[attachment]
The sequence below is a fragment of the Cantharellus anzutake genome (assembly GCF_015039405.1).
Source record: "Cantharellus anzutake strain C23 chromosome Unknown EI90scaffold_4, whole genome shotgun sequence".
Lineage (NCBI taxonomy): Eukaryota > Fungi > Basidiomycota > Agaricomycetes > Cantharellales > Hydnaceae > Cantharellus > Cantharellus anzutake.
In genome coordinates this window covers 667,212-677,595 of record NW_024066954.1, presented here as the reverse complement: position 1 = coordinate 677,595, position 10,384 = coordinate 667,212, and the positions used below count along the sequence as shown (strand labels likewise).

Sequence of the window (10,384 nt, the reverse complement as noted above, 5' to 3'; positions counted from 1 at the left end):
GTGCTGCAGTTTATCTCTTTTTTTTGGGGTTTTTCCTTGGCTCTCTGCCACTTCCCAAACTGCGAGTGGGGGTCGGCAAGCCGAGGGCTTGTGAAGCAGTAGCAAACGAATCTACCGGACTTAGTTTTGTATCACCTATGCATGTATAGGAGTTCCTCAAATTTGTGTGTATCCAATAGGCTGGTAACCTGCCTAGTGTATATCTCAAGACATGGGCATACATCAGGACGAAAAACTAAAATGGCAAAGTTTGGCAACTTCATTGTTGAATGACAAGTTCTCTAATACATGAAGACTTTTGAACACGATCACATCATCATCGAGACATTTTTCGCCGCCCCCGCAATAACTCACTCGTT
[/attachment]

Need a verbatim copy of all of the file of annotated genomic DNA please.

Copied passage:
The sequence below is a fragment of the Cantharellus anzutake genome (assembly GCF_015039405.1).
Source record: "Cantharellus anzutake strain C23 chromosome Unknown EI90scaffold_4, whole genome shotgun sequence".
Lineage (NCBI taxonomy): Eukaryota > Fungi > Basidiomycota > Agaricomycetes > Cantharellales > Hydnaceae > Cantharellus > Cantharellus anzutake.
In genome coordinates this window covers 667,212-677,595 of record NW_024066954.1, presented here as the reverse complement: position 1 = coordinate 677,595, position 10,384 = coordinate 667,212, and the positions used below count along the sequence as shown (strand labels likewise).

Sequence of the window (10,384 nt, the reverse complement as noted above, 5' to 3'; positions counted from 1 at the left end):
GTGCTGCAGTTTATCTCTTTTTTTTGGGGTTTTTCCTTGGCTCTCTGCCACTTCCCAAACTGCGAGTGGGGGTCGGCAAGCCGAGGGCTTGTGAAGCAGTAGCAAACGAATCTACCGGACTTAGTTTTGTATCACCTATGCATGTATAGGAGTTCCTCAAATTTGTGTGTATCCAATAGGCTGGTAACCTGCCTAGTGTATATCTCAAGACATGGGCATACATCAGGACGAAAAACTAAAATGGCAAAGTTTGGCAACTTCATTGTTGAATGACAAGTTCTCTAATACATGAAGACTTTTGAACACGATCACATCATCATCGAGACATTTTTCGCCGCCCCCGCAATAACTCACTCGTT